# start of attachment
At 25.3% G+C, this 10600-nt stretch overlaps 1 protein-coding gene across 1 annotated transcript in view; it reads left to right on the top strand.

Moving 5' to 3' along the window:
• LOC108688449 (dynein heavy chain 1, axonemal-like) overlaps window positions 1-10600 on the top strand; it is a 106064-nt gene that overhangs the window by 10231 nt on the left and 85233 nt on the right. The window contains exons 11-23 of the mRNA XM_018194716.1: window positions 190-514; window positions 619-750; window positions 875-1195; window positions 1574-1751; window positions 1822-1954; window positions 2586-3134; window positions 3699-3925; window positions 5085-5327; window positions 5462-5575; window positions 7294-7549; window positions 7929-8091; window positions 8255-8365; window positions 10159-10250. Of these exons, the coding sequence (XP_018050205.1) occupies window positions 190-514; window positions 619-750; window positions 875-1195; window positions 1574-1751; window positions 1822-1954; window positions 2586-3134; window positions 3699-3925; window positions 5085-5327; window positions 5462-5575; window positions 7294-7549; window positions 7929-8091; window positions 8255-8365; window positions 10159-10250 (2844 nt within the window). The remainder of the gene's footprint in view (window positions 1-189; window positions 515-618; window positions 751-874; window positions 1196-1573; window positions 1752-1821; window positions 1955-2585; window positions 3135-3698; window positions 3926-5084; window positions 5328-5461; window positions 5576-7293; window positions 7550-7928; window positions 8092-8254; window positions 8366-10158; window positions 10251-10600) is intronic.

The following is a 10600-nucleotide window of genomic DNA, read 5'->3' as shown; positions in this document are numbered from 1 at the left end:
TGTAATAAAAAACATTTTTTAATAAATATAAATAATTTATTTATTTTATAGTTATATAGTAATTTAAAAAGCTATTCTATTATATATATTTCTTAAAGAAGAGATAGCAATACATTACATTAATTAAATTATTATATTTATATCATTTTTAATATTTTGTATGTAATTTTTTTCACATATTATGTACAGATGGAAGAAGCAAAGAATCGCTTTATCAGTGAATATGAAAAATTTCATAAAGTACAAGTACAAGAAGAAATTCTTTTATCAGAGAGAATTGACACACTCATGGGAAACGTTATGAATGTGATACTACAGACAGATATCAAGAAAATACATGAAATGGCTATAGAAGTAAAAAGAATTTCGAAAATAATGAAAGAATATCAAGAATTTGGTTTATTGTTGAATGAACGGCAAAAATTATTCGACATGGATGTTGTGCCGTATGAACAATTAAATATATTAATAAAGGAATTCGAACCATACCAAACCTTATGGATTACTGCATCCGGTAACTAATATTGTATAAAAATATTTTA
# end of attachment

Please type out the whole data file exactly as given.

At 25.3% G+C, this 10600-nt stretch overlaps 1 protein-coding gene across 1 annotated transcript in view; it reads left to right on the top strand.

Moving 5' to 3' along the window:
• LOC108688449 (dynein heavy chain 1, axonemal-like) overlaps window positions 1-10600 on the top strand; it is a 106064-nt gene that overhangs the window by 10231 nt on the left and 85233 nt on the right. The window contains exons 11-23 of the mRNA XM_018194716.1: window positions 190-514; window positions 619-750; window positions 875-1195; window positions 1574-1751; window positions 1822-1954; window positions 2586-3134; window positions 3699-3925; window positions 5085-5327; window positions 5462-5575; window positions 7294-7549; window positions 7929-8091; window positions 8255-8365; window positions 10159-10250. Of these exons, the coding sequence (XP_018050205.1) occupies window positions 190-514; window positions 619-750; window positions 875-1195; window positions 1574-1751; window positions 1822-1954; window positions 2586-3134; window positions 3699-3925; window positions 5085-5327; window positions 5462-5575; window positions 7294-7549; window positions 7929-8091; window positions 8255-8365; window positions 10159-10250 (2844 nt within the window). The remainder of the gene's footprint in view (window positions 1-189; window positions 515-618; window positions 751-874; window positions 1196-1573; window positions 1752-1821; window positions 1955-2585; window positions 3135-3698; window positions 3926-5084; window positions 5328-5461; window positions 5576-7293; window positions 7550-7928; window positions 8092-8254; window positions 8366-10158; window positions 10251-10600) is intronic.

The following is a 10600-nucleotide window of genomic DNA, read 5'->3' as shown; positions in this document are numbered from 1 at the left end:
TGTAATAAAAAACATTTTTTAATAAATATAAATAATTTATTTATTTTATAGTTATATAGTAATTTAAAAAGCTATTCTATTATATATATTTCTTAAAGAAGAGATAGCAATACATTACATTAATTAAATTATTATATTTATATCATTTTTAATATTTTGTATGTAATTTTTTTCACATATTATGTACAGATGGAAGAAGCAAAGAATCGCTTTATCAGTGAATATGAAAAATTTCATAAAGTACAAGTACAAGAAGAAATTCTTTTATCAGAGAGAATTGACACACTCATGGGAAACGTTATGAATGTGATACTACAGACAGATATCAAGAAAATACATGAAATGGCTATAGAAGTAAAAAGAATTTCGAAAATAATGAAAGAATATCAAGAATTTGGTTTATTGTTGAATGAACGGCAAAAATTATTCGACATGGATGTTGTGCCGTATGAACAATTAAATATATTAATAAAGGAATTCGAACCATACCAAACCTTATGGATTACTGCATCCGGTAACTAATATTGTATAAAAATATTTTA